LentiGlobin, Bluebird Bio’s investigational gene therapy for sickle cell disease (SCD), is unlikely to be the cause of a blood cancer that arose in one of the patients who received the therapy in an early clinical trial, according to new analyses.
In February, Bluebird paused two clinical trials testing LentiGlobin — the Phase 1/2 HGB-206 (NCT02140554) and the Phase 3 HGB-210 (NCT04293185) — after it was reported that one of the patients who received the investigational therapy in HGB-206 developed acute myeloid leukemia (AML), a type of blood cancer. The decision was made as a safety precaution, due to the concern that LentiGlobin, more specifically the BB305 lentiviral vector it uses to deliver genetic material to patient cells, might have triggered the cancer.
At the time, the company also suspended the commercialization of betibeglogene autotemcel (marketed as Zyntegelo in Europe), a gene therapy for transfusion-dependent beta-thalassemia, which uses the same viral vector as LentiGlobin.
Now, the company has reported data from new analyses that indicated it is unlikely that the development of AML was caused by the investigational gene therapy.
“The data from our assessments provide important evidence demonstrating that it is very unlikely our BB305 lentiviral vector played a role in this case and we have shared with the FDA [U.S. Food and Drug Administration] that we believe these results support lifting the clinical holds on our β-thalassemia and sickle cell disease programs,” Philip Gregory, PhD, chief scientific officer at Bluebird, said in a press release.
SCD is caused by a mutation in the HBB gene. This leads to the production of a faulty version of hemoglobin, the protein that red blood cells use to transport oxygen throughout the body, which ultimately leads to defects in red blood cell functioning.
As a gene therapy, the overall aim of LentiGlobin is to deliver a modified non-mutated version of HBB to patient cells, to restore the production of a functional non-sickling version of hemoglobin. To achieve this, a patient’s hematopoietic stem cells — blood cell precursors found in the bone marrow — are removed, then genetically modified using an engineered viral vector, and finally introduced back into the patient through a stem cell transplant.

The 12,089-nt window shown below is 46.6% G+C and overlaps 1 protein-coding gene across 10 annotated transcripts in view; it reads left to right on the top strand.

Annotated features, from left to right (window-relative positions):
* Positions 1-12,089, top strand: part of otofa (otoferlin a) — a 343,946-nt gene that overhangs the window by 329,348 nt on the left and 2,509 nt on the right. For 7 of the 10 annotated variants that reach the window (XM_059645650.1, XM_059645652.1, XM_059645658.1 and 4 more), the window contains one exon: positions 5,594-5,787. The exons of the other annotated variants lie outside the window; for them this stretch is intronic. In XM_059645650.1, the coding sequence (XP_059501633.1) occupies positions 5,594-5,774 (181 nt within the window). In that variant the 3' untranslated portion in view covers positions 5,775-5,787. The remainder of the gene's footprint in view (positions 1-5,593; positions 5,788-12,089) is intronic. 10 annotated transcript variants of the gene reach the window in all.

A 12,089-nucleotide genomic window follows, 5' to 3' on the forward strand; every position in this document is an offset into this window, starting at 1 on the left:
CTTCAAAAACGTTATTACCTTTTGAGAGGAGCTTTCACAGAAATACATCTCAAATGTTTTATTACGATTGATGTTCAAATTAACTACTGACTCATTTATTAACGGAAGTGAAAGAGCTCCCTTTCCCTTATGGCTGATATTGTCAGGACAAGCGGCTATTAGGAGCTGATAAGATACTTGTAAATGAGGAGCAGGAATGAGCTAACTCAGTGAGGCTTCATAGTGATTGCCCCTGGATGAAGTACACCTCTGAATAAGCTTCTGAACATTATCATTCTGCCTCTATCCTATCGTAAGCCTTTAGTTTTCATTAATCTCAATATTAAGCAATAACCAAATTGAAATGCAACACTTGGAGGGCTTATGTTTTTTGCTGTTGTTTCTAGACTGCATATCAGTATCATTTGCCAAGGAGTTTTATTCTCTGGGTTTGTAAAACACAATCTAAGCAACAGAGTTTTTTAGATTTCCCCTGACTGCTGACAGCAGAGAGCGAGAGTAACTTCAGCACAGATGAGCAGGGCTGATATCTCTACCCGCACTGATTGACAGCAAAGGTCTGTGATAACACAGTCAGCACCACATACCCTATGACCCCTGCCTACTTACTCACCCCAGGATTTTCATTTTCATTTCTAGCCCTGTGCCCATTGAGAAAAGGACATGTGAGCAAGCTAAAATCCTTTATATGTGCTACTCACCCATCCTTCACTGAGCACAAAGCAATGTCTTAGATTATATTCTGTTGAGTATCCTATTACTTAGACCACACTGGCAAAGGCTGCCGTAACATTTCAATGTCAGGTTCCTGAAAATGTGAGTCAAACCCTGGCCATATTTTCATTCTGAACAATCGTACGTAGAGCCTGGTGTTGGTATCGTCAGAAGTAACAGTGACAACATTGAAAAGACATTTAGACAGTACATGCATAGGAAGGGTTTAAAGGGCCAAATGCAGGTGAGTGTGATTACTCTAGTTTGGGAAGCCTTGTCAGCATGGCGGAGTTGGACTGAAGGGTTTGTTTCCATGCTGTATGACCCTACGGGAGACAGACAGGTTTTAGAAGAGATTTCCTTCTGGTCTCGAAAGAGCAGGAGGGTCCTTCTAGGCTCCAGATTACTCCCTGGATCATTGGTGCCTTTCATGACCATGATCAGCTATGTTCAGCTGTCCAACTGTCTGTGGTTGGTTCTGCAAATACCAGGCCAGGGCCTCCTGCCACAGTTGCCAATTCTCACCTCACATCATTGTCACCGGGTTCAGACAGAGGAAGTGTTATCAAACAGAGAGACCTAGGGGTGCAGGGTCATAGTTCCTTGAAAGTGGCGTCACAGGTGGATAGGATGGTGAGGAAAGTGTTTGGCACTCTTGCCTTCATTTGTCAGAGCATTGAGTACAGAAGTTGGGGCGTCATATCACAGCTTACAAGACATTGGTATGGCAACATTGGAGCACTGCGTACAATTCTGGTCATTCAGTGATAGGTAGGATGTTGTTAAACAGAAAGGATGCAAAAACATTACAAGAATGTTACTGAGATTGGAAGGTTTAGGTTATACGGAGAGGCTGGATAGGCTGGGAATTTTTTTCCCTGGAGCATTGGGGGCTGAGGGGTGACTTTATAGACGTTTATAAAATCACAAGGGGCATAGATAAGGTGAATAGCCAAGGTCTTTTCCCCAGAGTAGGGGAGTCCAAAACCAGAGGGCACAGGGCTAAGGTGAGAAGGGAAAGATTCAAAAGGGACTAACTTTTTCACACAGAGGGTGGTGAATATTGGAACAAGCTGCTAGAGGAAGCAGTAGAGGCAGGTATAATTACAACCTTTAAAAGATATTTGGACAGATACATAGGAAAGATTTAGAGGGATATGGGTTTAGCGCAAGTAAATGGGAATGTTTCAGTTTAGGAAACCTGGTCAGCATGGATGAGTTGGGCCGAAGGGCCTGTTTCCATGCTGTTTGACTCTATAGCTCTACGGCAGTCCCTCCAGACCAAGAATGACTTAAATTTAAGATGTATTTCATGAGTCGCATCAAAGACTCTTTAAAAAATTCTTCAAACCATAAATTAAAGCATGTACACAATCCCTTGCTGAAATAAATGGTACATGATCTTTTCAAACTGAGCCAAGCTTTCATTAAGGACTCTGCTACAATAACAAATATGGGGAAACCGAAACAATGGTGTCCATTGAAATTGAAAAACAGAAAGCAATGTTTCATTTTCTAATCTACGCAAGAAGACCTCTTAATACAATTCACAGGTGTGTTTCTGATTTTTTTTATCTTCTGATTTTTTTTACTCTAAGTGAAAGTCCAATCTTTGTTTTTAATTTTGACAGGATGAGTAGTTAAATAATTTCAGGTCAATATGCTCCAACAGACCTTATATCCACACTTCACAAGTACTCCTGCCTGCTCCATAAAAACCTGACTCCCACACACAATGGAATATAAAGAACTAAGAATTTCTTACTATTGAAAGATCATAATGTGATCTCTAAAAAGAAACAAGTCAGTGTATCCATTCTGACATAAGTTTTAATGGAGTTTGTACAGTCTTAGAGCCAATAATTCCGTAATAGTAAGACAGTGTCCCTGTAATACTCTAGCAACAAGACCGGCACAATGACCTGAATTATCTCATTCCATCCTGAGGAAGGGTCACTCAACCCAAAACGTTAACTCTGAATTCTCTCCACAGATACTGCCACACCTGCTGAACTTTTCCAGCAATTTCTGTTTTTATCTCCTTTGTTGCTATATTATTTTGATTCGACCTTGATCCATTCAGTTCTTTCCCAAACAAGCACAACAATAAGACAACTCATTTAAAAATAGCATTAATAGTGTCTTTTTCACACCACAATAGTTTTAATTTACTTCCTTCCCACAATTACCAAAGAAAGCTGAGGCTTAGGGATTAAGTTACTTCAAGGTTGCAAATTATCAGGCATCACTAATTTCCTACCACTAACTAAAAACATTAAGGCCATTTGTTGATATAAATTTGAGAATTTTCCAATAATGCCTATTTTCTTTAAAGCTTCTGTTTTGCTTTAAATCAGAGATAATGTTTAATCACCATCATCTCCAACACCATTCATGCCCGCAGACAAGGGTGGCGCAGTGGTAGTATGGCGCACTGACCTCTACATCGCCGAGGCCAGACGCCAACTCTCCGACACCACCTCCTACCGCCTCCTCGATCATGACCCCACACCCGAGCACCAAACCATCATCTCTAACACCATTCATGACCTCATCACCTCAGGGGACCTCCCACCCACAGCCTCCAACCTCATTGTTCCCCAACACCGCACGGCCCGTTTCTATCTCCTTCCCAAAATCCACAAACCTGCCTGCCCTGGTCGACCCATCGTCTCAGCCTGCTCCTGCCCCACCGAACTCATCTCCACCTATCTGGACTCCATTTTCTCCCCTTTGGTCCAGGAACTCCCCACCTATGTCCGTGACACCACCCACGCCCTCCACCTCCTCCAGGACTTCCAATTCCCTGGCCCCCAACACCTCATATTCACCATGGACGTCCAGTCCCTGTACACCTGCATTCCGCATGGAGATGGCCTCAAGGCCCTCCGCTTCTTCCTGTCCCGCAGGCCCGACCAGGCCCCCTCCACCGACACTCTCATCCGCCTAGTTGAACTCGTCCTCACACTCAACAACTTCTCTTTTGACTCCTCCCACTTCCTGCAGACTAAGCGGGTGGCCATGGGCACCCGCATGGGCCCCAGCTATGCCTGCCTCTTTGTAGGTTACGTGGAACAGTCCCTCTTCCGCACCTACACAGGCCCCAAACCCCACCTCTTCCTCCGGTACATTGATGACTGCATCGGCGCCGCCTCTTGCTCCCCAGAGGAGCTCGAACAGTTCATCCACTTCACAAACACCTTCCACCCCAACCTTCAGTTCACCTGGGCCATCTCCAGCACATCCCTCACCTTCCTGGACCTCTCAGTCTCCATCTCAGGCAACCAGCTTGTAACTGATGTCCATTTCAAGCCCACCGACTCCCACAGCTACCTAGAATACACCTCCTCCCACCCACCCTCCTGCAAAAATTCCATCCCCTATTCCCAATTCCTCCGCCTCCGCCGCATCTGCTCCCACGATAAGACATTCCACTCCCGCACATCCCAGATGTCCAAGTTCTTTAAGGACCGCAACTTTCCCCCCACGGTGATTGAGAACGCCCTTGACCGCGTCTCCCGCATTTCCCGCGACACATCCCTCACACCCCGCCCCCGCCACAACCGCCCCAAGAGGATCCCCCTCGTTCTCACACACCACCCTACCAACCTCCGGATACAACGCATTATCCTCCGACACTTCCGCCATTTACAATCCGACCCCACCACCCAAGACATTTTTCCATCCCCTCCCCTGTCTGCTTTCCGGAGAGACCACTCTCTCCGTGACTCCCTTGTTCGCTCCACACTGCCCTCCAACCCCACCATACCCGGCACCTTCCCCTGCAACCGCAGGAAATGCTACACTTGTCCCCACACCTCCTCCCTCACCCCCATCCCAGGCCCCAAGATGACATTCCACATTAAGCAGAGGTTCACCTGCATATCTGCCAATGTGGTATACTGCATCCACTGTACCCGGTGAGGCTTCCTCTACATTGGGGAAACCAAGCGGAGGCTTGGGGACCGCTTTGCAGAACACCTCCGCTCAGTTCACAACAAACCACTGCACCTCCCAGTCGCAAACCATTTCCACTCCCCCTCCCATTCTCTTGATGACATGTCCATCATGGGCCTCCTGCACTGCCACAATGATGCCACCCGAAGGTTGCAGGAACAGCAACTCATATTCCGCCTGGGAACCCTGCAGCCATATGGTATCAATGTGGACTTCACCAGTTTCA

When the non-mutated version of HBB is introduced into a patient’s cells, the gene gets inserted into the genome, which encompasses all human genes. When this type of genetic insertion occurs, it is possible that other parts of the patient’s genome could be affected, which could theoretically lead to cancer.
However, the new analyses showed that the previously-reported case of AML is unlikely to be associated with the gene therapy.
Specifically, various analyses demonstrated that, in the cells of this patient, the HBB gene introduced via LentiGlobin had integrated into a gene called VAMP4.
“VAMP4 has no known association with the development of AML nor with processes such as cellular proliferation or genome stability,” Gregory said.
Additional analyses also demonstrated that the integration of the HBB gene into VAMP4 did not disrupt the activity of other nearby genes.
These findings, along with previously announced data demonstrating the patient had multiple mutations in genes that had been associated with the development of AML, including RUNX1 and PTPN11, led Bluebird to conclude that LentiGlobin was likely not to blame for the onset of cancer in this patient.
Bluebird was also notified in February about a trial participant suspected of having myelodysplastic syndrome (MDS), another type of blood cancer. Analyses to determine whether this patient actually has MDS — and, if so, whether the MDS is related to LentiGlobin — are ongoing, according to Bluebird.
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